Producers disagreeIn response to the assertion that all parties to the deal might approach FERC supporting an LNG-highway Y-line as the best commercial deal, BP Exploration (Alaska)’s gas commercialization manager Dave Van Tuyl said “all parties do not believe this is the best commercial deal.”
Van Tuyl said the cost of delivery for LNG is higher than for pipeline gas and markets are not known. The LNG project has a higher cost and would reduce the highway volume, making the combination project worse than a highway gas pipeline.
Marks said the very small limited West Coast market for gas is a concern with the LNG project. He said gas sells for 50 cents less on the West Coast than in Chicago, noting that the need for gas is in the upper Midwest, not on the West Coast.
On that same issue Porter said that if the profit on gas going through Canada is $2 and the profit from LNG is $1, then LNG is not producing the maximum value to the state. It’s not that you couldn’t make money on 1.2 bcf for LNG, he said, it’s that it’s more economic — you make more money — taking the gas through Canada.
Conflicting views on role of FERCCounsel for the legislative committee told members that FERC would likely allow a larger line to be built, but would require investors to eat the cost of the entire line until it was full. Van Tuyl said BP’s FERC attorney had a very similar response.
Shipkoff again said the port authority wouldn’t build the pipeline in isolation. There will be a commercial agreement with the producers, he said. He didn’t think FERC would overrule a commercial agreement.
Seekins asked if the port authority has had talks with the producers on a commercial agreement and Shipkoff said the port authority would like to engage in such talks, and that it wouldn’t have a project without discussions.
Whitaker said there’s no conversation if there’s no gas. He said if the Legislature would exercise its responsibility it could make the gas supply available.
Seekins said he appreciated the state’s responsibility, but thought it would be best if the port authority tried to cut a commercial deal.
The committee’s counsel said the more he thought about it, the more convinced he became that FERC would take control of a port authority project. The Energy Policy Act of 2005, he said, strengthened FERC’s authority over LNG projects.
He said FERC is saying that a municipality is not subject to its authority, but if a municipality chooses to do things within FERC’s authority — such as move gas in inter-state commerce — then that project would come under that authority.
FERC has said once you come to “our party” you have to abide by “our rules,” he said.
Walker said because the port authority has kept its ownership within the state, it is FERC exempt. He said the authority can get a declaratory order that it is exempt and plans to sit down with FERC in the next 30 days and discuss the issue.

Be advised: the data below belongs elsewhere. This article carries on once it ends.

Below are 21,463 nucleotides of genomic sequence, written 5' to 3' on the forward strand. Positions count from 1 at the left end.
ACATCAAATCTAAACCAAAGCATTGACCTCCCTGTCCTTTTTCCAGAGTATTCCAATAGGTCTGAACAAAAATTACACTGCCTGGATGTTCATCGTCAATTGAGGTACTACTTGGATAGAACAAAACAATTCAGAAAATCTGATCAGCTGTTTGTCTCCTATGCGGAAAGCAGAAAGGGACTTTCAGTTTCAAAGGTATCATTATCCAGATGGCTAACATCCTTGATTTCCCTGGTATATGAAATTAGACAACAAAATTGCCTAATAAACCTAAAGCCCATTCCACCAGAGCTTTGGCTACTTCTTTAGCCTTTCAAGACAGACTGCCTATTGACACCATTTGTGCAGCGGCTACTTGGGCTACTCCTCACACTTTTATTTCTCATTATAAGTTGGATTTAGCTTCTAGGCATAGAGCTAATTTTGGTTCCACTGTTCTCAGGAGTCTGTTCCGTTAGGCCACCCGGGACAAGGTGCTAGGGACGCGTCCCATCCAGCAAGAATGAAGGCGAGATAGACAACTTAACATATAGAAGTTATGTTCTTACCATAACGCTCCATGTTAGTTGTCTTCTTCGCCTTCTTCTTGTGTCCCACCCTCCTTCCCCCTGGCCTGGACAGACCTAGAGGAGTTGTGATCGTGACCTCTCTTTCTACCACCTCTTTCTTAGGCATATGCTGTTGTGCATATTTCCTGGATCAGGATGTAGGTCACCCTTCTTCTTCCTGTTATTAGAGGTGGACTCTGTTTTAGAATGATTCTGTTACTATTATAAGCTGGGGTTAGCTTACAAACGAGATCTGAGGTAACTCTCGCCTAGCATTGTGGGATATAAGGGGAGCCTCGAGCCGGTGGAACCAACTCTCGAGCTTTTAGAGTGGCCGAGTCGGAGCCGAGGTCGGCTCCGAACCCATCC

Three years not FERC-related, says WalkerSeekins said he didn’t wish FERC on anyone, but if the port authority is not exempt, he asked, does its advantage disappear?
Walker said the authority’s three-year time advantage comes from the Yukon Pacific work and is not FERC related.
Marks noted that the Yukon Pacific environmental impact statement was done 20 years ago for a non-FERC project, a different project than this one. An EIS under FERC would add two years, he said, questioning whether a 20-year-old EIS would be considered out of date.
The committee’s FERC attorney said there is explicit timing in the 2004 act for an EIS; if the old one were sufficient that wouldn’t be in the act, he said.
Walker agreed that permits would need updating, but said the port authority does not believe it will have to start over.
Commitment same as debtSen. Gene Therriault, R-North Pole, asked Van Tuyl why, since companies make commitments to ship on other pipelines, that this one is different.
Van Tuyl said it’s the same for everything they invest in: auditors treat it as debt. They are real obligations and need to be counted, he said.
Dan Dickinson, formerly director of Revenue’s Tax Division and now a consultant to the department, said the effect of long-term financing is the same for the company as if cash came out of its pocket.
On costs, he noted that Bechtel did some 55,000 hours of work on the port authority project while the producers have done more than a million hours. Neither of the cost numbers is the final number Dickinson said, and further technical work on both projects may make a difference in either narrowing or widening the cost gap.